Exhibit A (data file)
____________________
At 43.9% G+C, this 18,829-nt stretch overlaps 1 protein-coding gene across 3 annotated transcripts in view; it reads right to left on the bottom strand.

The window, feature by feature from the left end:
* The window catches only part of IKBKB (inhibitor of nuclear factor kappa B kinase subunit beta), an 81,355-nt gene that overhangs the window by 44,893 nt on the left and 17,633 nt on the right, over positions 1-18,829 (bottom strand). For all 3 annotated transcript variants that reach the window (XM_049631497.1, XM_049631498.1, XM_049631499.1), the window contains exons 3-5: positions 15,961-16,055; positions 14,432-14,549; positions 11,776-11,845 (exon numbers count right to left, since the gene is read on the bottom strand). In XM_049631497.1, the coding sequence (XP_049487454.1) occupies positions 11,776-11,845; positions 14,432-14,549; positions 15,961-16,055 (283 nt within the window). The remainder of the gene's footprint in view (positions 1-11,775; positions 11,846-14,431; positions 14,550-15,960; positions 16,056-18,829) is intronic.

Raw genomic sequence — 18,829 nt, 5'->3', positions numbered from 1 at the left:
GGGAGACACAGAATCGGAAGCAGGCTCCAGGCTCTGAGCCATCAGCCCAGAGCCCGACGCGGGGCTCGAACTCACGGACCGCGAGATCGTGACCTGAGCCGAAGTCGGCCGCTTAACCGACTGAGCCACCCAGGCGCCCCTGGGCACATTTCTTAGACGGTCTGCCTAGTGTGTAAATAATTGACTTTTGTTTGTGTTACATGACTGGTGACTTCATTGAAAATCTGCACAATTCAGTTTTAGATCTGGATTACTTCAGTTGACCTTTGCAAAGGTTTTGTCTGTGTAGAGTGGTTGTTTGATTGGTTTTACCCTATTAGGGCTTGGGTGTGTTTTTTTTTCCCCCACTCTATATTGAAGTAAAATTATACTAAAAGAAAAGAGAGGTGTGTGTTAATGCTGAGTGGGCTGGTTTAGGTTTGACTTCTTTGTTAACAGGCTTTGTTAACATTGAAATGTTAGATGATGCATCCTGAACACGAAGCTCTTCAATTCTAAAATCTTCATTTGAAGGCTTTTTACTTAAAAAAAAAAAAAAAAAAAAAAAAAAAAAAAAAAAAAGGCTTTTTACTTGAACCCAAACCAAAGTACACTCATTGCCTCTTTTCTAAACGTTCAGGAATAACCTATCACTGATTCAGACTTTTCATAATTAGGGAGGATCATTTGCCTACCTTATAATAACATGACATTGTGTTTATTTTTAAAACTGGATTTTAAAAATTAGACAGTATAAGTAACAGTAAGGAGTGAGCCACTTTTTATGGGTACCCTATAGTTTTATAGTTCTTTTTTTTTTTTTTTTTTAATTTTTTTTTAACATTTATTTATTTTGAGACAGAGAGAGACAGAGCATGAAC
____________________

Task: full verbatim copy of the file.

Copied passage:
At 43.9% G+C, this 18,829-nt stretch overlaps 1 protein-coding gene across 3 annotated transcripts in view; it reads right to left on the bottom strand.

The window, feature by feature from the left end:
* The window catches only part of IKBKB (inhibitor of nuclear factor kappa B kinase subunit beta), an 81,355-nt gene that overhangs the window by 44,893 nt on the left and 17,633 nt on the right, over positions 1-18,829 (bottom strand). For all 3 annotated transcript variants that reach the window (XM_049631497.1, XM_049631498.1, XM_049631499.1), the window contains exons 3-5: positions 15,961-16,055; positions 14,432-14,549; positions 11,776-11,845 (exon numbers count right to left, since the gene is read on the bottom strand). In XM_049631497.1, the coding sequence (XP_049487454.1) occupies positions 11,776-11,845; positions 14,432-14,549; positions 15,961-16,055 (283 nt within the window). The remainder of the gene's footprint in view (positions 1-11,775; positions 11,846-14,431; positions 14,550-15,960; positions 16,056-18,829) is intronic.

Raw genomic sequence — 18,829 nt, 5'->3', positions numbered from 1 at the left:
GGGAGACACAGAATCGGAAGCAGGCTCCAGGCTCTGAGCCATCAGCCCAGAGCCCGACGCGGGGCTCGAACTCACGGACCGCGAGATCGTGACCTGAGCCGAAGTCGGCCGCTTAACCGACTGAGCCACCCAGGCGCCCCTGGGCACATTTCTTAGACGGTCTGCCTAGTGTGTAAATAATTGACTTTTGTTTGTGTTACATGACTGGTGACTTCATTGAAAATCTGCACAATTCAGTTTTAGATCTGGATTACTTCAGTTGACCTTTGCAAAGGTTTTGTCTGTGTAGAGTGGTTGTTTGATTGGTTTTACCCTATTAGGGCTTGGGTGTGTTTTTTTTTCCCCCACTCTATATTGAAGTAAAATTATACTAAAAGAAAAGAGAGGTGTGTGTTAATGCTGAGTGGGCTGGTTTAGGTTTGACTTCTTTGTTAACAGGCTTTGTTAACATTGAAATGTTAGATGATGCATCCTGAACACGAAGCTCTTCAATTCTAAAATCTTCATTTGAAGGCTTTTTACTTAAAAAAAAAAAAAAAAAAAAAAAAAAAAAAAAAAAAAGGCTTTTTACTTGAACCCAAACCAAAGTACACTCATTGCCTCTTTTCTAAACGTTCAGGAATAACCTATCACTGATTCAGACTTTTCATAATTAGGGAGGATCATTTGCCTACCTTATAATAACATGACATTGTGTTTATTTTTAAAACTGGATTTTAAAAATTAGACAGTATAAGTAACAGTAAGGAGTGAGCCACTTTTTATGGGTACCCTATAGTTTTATAGTTCTTTTTTTTTTTTTTTTTTAATTTTTTTTTAACATTTATTTATTTTGAGACAGAGAGAGACAGAGCATGAAC